Most outfits will break up the 3 hours or so of the morning drive with a coffee & tea break, often accompanied by muffins or scones. You can stretch your legs, chat with your fellow riders and prepare for the second act—just don’t wander too far. You are still well within the borders of the animal realm, and carelessness or overconfidence can be dangerous.
Upon return to your lodge there will be an opportunity to rest and have lunch—both of which are quite welcome at this point. At times a guide will lead a nature walk on foot—allowing you the chance to pay attention to all the small stuff you either drove by or over earlier. Naturally, they try to keep away from the big game at times like this, and the little stuff—unique trees, huge termite mounds, delicate flowers and colorful and/or terrifying insects—are certainly worth paying attention to and allow for a well-rounded experience.
In the late afternoon it’s time to hop back in the vehicle for your second drive. At this time of day the animals are waking from their naps and shaking their lethargy from the midday sun. Once again patience is a virtue. Yes, it is frustrating, even exhausting trying to be on constant alert, scanning the landscape for movement or a familiar silhouette. But when you do find something, the payoff in excitement and jealousy-inducing photo opportunities is so worth it. Allow me to relate my own experience.
I remember it was about three days into my trip, and I was anxious because I only had two more days of game drives and I had yet to see an elephant. I was told that just a day before I arrived a herd of twenty were drinking from our water hole, but so far they had eluded me. I had seen some lions, a few giraffe and some ornery Cape Buffalo, but as one of my favorite animals, I couldn’t bear the thought of going all the way to South Africa and not seeing one. That morning it was overcast and a little cool, and my enthusiasm waned. Then without any notice, we were suddenly in the midst of a large herd of elephants. I couldn’t believe how quietly they had approached and watched with glee as they passed by, grazing all the while. We saw the immense mothers step forward in front of their adorable babies, and enjoyed the posturing of the young males who were showing off (apparently this is a trait of all young males regardless of species). Just like that a boring, fruitless drive through the bush soared to one of my most memorable life experiences. That’s the upside of being patient. You just don’t know what amazing scene is coming up around the bend.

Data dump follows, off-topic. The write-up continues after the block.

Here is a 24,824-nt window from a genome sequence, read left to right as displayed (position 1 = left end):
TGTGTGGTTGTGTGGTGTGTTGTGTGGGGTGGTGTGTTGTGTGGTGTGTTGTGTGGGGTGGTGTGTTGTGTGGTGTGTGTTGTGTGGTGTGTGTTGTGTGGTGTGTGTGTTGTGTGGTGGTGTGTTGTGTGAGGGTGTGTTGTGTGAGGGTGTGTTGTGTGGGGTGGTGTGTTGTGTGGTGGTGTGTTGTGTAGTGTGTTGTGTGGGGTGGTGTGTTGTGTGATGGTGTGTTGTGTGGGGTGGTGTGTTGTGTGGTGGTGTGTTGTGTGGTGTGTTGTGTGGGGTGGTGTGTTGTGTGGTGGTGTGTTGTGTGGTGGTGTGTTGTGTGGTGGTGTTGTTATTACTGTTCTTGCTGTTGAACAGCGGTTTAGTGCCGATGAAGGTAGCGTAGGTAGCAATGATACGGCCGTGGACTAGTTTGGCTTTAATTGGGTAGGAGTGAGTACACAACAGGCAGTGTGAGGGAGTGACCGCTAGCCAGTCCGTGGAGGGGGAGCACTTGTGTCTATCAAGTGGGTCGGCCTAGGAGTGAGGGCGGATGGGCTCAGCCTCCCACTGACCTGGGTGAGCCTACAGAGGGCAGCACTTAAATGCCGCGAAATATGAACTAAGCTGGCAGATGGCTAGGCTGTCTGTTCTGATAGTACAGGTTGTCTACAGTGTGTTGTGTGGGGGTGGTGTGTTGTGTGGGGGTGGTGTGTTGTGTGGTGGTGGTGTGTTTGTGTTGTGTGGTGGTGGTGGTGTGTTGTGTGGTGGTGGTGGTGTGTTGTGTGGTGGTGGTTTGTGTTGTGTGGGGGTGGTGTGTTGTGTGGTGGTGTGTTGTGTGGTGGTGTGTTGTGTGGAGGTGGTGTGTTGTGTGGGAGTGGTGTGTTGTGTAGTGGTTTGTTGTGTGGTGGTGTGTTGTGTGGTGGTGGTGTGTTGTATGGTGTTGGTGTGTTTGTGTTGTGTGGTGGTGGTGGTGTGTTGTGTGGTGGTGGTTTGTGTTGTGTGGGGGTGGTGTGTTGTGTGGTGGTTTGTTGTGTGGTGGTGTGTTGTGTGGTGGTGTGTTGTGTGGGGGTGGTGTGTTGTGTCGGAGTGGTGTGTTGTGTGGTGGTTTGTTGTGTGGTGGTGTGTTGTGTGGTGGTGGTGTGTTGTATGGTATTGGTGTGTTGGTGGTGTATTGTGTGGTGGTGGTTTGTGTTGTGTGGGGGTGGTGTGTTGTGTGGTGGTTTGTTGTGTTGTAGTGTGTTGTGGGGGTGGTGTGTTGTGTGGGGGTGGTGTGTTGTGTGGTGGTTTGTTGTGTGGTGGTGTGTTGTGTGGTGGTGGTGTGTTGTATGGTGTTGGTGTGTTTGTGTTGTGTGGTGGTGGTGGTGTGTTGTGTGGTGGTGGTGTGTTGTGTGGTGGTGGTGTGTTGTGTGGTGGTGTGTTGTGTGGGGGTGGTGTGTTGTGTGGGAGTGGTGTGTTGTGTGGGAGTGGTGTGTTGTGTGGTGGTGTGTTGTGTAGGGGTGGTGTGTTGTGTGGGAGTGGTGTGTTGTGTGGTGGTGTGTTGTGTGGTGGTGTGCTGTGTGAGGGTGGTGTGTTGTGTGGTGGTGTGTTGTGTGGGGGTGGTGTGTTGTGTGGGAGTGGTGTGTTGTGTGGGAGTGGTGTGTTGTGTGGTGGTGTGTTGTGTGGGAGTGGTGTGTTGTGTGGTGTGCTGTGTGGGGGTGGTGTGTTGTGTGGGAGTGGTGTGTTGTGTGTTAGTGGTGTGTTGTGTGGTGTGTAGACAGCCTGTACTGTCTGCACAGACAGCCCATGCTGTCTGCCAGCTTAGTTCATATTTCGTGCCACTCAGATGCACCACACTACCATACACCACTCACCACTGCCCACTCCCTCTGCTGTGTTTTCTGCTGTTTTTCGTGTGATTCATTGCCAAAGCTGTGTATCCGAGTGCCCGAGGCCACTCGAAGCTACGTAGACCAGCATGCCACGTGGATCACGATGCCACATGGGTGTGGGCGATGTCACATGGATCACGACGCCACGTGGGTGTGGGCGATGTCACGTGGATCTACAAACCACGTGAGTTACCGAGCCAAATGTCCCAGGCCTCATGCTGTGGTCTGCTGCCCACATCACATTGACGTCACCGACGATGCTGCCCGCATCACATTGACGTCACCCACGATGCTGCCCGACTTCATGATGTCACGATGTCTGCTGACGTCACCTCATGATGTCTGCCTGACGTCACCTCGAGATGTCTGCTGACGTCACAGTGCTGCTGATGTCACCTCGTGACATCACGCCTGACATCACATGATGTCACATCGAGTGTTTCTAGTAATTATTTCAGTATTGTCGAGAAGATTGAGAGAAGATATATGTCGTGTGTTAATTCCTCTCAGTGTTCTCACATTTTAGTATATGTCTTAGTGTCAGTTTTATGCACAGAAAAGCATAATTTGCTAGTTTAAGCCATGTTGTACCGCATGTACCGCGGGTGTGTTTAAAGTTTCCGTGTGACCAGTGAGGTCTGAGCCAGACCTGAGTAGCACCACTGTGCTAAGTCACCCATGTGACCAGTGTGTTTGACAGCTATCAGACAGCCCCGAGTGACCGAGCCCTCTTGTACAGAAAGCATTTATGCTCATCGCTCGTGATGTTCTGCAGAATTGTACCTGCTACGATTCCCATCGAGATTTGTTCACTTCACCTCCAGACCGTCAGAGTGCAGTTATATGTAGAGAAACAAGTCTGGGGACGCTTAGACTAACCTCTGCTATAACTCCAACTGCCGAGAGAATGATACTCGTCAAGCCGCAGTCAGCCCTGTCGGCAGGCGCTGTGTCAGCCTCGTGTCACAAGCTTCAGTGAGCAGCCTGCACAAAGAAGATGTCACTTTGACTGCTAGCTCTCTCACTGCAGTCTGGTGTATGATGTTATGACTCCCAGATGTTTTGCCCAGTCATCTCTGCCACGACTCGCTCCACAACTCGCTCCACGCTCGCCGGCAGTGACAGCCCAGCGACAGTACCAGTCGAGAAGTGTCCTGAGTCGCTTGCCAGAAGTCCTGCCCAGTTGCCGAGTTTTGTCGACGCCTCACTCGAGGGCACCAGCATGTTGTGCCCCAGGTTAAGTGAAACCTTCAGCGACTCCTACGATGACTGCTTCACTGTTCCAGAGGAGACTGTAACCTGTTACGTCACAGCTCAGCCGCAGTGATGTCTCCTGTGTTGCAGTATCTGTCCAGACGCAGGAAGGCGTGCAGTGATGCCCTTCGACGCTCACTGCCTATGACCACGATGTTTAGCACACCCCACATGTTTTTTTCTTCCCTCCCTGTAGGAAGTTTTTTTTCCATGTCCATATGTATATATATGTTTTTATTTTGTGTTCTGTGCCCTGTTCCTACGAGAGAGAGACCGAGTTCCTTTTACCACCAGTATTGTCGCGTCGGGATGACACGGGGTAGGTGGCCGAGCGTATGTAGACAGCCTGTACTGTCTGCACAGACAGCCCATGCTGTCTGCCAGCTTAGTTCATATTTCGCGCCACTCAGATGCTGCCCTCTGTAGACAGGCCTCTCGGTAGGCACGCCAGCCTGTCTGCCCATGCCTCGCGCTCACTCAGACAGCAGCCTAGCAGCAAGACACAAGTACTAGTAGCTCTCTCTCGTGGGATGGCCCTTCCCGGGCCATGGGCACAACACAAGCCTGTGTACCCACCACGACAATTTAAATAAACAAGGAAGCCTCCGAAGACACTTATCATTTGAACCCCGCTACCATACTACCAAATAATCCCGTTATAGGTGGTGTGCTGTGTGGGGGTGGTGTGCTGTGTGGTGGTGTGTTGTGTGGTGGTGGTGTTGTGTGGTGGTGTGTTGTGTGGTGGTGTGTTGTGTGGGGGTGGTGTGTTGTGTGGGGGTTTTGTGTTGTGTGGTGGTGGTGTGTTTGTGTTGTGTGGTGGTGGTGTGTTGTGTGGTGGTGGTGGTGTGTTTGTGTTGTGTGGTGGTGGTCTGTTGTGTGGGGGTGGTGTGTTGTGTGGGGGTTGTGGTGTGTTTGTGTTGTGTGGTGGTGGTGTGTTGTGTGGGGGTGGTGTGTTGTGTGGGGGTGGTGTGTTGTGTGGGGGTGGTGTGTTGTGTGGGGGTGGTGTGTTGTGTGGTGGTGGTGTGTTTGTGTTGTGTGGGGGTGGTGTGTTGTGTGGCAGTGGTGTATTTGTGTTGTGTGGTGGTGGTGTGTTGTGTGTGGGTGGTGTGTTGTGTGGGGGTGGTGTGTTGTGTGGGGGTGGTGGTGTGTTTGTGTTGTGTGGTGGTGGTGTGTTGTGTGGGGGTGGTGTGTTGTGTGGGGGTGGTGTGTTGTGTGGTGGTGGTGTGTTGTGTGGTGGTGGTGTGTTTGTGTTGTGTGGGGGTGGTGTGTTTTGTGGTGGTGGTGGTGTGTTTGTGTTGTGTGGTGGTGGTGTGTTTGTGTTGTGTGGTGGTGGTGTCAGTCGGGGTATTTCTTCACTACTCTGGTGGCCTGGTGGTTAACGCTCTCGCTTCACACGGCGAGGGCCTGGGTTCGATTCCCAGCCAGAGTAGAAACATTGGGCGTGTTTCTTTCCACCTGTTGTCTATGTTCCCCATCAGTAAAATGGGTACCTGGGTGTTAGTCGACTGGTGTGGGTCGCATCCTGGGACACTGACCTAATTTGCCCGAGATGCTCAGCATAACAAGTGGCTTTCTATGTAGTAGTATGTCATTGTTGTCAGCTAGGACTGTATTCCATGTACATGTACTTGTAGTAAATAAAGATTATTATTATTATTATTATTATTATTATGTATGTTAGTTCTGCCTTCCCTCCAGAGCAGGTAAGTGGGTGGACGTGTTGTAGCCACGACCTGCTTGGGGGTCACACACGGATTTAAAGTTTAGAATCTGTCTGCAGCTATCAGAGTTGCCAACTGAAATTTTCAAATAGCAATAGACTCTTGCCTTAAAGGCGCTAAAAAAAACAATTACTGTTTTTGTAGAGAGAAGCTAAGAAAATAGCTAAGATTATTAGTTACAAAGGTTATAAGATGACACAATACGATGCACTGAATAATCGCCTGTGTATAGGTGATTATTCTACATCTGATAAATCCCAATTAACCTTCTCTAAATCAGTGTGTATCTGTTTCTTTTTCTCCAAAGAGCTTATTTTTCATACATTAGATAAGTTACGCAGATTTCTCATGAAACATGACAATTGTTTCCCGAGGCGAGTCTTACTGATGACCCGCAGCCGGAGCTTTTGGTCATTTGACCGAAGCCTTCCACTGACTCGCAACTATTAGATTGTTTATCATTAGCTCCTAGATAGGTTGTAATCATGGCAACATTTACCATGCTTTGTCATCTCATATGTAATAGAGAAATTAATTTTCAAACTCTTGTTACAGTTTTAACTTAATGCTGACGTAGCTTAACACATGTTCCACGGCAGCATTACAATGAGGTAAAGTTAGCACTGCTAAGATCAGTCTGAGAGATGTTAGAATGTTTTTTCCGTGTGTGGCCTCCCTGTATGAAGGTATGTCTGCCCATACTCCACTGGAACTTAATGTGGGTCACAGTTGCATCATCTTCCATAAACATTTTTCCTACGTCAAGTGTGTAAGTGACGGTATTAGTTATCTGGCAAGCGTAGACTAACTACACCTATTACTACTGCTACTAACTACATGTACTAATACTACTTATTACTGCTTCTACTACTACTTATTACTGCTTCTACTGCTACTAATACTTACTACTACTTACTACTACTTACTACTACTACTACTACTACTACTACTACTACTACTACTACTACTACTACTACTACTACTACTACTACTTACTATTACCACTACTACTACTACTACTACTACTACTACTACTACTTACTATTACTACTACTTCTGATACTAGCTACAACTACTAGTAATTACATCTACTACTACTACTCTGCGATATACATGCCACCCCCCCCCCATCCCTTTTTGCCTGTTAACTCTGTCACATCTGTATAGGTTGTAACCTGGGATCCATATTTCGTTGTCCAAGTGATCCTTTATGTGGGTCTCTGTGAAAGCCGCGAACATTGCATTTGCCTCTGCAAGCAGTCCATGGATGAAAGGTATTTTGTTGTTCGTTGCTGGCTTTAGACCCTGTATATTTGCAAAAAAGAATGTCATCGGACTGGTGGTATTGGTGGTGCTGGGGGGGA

With the approach of sunset, you will likely pause for what may be the British’s greatest contribution to the African continent: the sundowner. The custom involves taking a moment to have a drink—usually alcoholic in nature—and watch the amazing African sunset. This prepares you well for your return to camp and the (weather-permitting) open air dinner around a boma (fire pit). Sitting under the stars, bathed in soft firelight and the glow of kerosene lanterns, while listening to the noise of a million insects was among my favorite memories and always left me feeling rather content and reflective.
At this point you can sit around and talk about your animal encounters, pump your guides for dramatic stories, or continue drinking. You can also return to your tent/cabin/chalet to wash off the wilderness. And as you lay down after an exciting day, don’t be surprised to find yourself mentally reliving the amazing experiences of the day’s activities and feeling excited about what the next has in store. Just don’t think too much. You guide will be waking you up shortly.
Have you been on safari? If so leave a comment and keep the conversation going. Is a safari on your bucket list as well? Tell us why. And if you haven’t already done so, follow Trip Accomplice on Instagram for a different travel pic each day at #tripaccomplice